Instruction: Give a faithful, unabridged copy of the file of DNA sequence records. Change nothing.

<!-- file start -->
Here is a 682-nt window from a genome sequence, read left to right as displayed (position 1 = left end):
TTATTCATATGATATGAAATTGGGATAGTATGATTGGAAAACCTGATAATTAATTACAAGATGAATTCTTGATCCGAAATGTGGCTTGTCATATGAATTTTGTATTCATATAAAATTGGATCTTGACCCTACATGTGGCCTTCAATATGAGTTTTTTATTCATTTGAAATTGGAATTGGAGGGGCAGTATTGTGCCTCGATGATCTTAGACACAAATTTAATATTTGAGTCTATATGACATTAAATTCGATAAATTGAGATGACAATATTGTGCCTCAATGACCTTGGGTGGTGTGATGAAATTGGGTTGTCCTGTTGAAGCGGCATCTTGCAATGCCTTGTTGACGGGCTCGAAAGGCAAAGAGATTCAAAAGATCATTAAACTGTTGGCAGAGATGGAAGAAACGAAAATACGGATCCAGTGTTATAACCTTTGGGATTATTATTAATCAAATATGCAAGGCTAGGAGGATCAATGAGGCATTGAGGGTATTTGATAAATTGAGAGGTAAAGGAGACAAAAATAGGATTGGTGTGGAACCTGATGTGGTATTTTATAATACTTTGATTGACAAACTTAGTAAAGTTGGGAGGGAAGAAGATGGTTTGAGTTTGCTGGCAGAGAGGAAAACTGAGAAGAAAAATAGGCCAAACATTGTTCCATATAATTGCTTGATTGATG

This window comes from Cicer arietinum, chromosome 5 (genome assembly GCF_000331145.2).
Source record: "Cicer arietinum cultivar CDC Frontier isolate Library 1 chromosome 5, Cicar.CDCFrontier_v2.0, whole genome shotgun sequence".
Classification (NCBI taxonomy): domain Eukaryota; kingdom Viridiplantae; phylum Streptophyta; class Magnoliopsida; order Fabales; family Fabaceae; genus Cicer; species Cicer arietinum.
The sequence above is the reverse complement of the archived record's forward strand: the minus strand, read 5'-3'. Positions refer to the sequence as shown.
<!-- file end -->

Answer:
Here is a 682-nt window from a genome sequence, read left to right as displayed (position 1 = left end):
TTATTCATATGATATGAAATTGGGATAGTATGATTGGAAAACCTGATAATTAATTACAAGATGAATTCTTGATCCGAAATGTGGCTTGTCATATGAATTTTGTATTCATATAAAATTGGATCTTGACCCTACATGTGGCCTTCAATATGAGTTTTTTATTCATTTGAAATTGGAATTGGAGGGGCAGTATTGTGCCTCGATGATCTTAGACACAAATTTAATATTTGAGTCTATATGACATTAAATTCGATAAATTGAGATGACAATATTGTGCCTCAATGACCTTGGGTGGTGTGATGAAATTGGGTTGTCCTGTTGAAGCGGCATCTTGCAATGCCTTGTTGACGGGCTCGAAAGGCAAAGAGATTCAAAAGATCATTAAACTGTTGGCAGAGATGGAAGAAACGAAAATACGGATCCAGTGTTATAACCTTTGGGATTATTATTAATCAAATATGCAAGGCTAGGAGGATCAATGAGGCATTGAGGGTATTTGATAAATTGAGAGGTAAAGGAGACAAAAATAGGATTGGTGTGGAACCTGATGTGGTATTTTATAATACTTTGATTGACAAACTTAGTAAAGTTGGGAGGGAAGAAGATGGTTTGAGTTTGCTGGCAGAGAGGAAAACTGAGAAGAAAAATAGGCCAAACATTGTTCCATATAATTGCTTGATTGATG

This window comes from Cicer arietinum, chromosome 5 (genome assembly GCF_000331145.2).
Source record: "Cicer arietinum cultivar CDC Frontier isolate Library 1 chromosome 5, Cicar.CDCFrontier_v2.0, whole genome shotgun sequence".
Classification (NCBI taxonomy): domain Eukaryota; kingdom Viridiplantae; phylum Streptophyta; class Magnoliopsida; order Fabales; family Fabaceae; genus Cicer; species Cicer arietinum.
The sequence above is the reverse complement of the archived record's forward strand: the minus strand, read 5'-3'. Positions refer to the sequence as shown.